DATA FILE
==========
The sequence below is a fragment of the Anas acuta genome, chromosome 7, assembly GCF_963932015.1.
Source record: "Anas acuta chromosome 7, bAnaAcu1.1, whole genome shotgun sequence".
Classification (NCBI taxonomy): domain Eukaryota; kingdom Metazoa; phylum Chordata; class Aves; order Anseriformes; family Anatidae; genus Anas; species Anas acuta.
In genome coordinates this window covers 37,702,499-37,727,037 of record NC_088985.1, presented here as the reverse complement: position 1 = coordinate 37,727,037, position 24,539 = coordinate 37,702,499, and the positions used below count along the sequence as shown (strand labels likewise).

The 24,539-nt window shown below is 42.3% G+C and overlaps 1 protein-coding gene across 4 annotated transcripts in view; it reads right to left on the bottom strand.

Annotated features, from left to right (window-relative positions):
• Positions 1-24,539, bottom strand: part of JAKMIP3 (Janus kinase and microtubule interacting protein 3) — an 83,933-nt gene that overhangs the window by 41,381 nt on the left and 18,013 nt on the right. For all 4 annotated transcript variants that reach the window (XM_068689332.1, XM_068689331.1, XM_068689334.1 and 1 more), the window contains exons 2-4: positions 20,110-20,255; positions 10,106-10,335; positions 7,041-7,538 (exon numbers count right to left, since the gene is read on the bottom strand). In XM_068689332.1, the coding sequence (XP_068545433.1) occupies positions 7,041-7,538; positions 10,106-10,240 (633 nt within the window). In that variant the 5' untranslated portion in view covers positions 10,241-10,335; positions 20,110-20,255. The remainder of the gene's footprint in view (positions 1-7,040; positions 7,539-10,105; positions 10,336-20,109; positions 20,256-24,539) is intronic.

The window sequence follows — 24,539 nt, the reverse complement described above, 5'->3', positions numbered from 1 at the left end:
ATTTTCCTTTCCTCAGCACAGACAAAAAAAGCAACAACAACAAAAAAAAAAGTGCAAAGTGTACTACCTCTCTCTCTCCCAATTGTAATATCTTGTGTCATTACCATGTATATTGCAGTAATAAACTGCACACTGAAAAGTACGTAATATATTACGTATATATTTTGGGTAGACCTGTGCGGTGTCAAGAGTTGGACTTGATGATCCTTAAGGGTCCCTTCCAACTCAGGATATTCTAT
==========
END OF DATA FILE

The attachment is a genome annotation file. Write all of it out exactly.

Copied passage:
The sequence below is a fragment of the Anas acuta genome, chromosome 7, assembly GCF_963932015.1.
Source record: "Anas acuta chromosome 7, bAnaAcu1.1, whole genome shotgun sequence".
Classification (NCBI taxonomy): domain Eukaryota; kingdom Metazoa; phylum Chordata; class Aves; order Anseriformes; family Anatidae; genus Anas; species Anas acuta.
In genome coordinates this window covers 37,702,499-37,727,037 of record NC_088985.1, presented here as the reverse complement: position 1 = coordinate 37,727,037, position 24,539 = coordinate 37,702,499, and the positions used below count along the sequence as shown (strand labels likewise).

The 24,539-nt window shown below is 42.3% G+C and overlaps 1 protein-coding gene across 4 annotated transcripts in view; it reads right to left on the bottom strand.

Annotated features, from left to right (window-relative positions):
• Positions 1-24,539, bottom strand: part of JAKMIP3 (Janus kinase and microtubule interacting protein 3) — an 83,933-nt gene that overhangs the window by 41,381 nt on the left and 18,013 nt on the right. For all 4 annotated transcript variants that reach the window (XM_068689332.1, XM_068689331.1, XM_068689334.1 and 1 more), the window contains exons 2-4: positions 20,110-20,255; positions 10,106-10,335; positions 7,041-7,538 (exon numbers count right to left, since the gene is read on the bottom strand). In XM_068689332.1, the coding sequence (XP_068545433.1) occupies positions 7,041-7,538; positions 10,106-10,240 (633 nt within the window). In that variant the 5' untranslated portion in view covers positions 10,241-10,335; positions 20,110-20,255. The remainder of the gene's footprint in view (positions 1-7,040; positions 7,539-10,105; positions 10,336-20,109; positions 20,256-24,539) is intronic.

The window sequence follows — 24,539 nt, the reverse complement described above, 5'->3', positions numbered from 1 at the left end:
ATTTTCCTTTCCTCAGCACAGACAAAAAAAGCAACAACAACAAAAAAAAAAGTGCAAAGTGTACTACCTCTCTCTCTCCCAATTGTAATATCTTGTGTCATTACCATGTATATTGCAGTAATAAACTGCACACTGAAAAGTACGTAATATATTACGTATATATTTTGGGTAGACCTGTGCGGTGTCAAGAGTTGGACTTGATGATCCTTAAGGGTCCCTTCCAACTCAGGATATTCTAT